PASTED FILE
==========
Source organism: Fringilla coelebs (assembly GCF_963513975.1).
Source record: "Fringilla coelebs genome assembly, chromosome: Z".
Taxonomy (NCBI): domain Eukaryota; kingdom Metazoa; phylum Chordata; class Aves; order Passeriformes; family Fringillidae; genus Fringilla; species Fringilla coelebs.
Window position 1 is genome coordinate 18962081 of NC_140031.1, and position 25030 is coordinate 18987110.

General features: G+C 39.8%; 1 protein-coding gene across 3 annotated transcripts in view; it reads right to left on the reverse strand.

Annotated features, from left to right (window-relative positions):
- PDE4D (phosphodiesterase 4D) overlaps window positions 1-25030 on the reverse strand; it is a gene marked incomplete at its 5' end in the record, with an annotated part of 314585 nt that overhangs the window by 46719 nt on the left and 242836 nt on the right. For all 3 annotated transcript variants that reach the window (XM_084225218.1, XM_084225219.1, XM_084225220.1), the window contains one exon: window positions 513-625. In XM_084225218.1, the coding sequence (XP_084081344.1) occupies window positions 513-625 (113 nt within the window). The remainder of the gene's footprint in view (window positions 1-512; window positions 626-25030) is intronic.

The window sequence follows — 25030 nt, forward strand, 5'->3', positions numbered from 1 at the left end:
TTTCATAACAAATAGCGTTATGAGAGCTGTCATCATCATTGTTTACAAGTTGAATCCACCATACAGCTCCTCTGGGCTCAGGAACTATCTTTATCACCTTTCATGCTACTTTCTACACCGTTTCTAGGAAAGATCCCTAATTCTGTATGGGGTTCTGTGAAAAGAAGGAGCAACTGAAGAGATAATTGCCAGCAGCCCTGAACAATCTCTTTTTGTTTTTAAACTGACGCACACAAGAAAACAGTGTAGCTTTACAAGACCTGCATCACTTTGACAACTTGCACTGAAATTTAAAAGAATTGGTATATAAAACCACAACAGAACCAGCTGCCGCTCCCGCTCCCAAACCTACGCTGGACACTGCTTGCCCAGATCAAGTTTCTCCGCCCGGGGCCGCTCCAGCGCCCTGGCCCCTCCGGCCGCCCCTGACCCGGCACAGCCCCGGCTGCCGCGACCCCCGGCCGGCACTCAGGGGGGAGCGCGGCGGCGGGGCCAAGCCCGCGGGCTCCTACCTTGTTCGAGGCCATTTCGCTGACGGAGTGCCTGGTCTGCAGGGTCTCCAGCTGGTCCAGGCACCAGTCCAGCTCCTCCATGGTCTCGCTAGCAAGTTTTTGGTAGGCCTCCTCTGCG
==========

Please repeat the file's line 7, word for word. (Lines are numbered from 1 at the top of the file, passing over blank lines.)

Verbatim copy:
- PDE4D (phosphodiesterase 4D) overlaps window positions 1-25030 on the reverse strand; it is a gene marked incomplete at its 5' end in the record, with an annotated part of 314585 nt that overhangs the window by 46719 nt on the left and 242836 nt on the right. For all 3 annotated transcript variants that reach the window (XM_084225218.1, XM_084225219.1, XM_084225220.1), the window contains one exon: window positions 513-625. In XM_084225218.1, the coding sequence (XP_084081344.1) occupies window positions 513-625 (113 nt within the window). The remainder of the gene's footprint in view (window positions 1-512; window positions 626-25030) is intronic.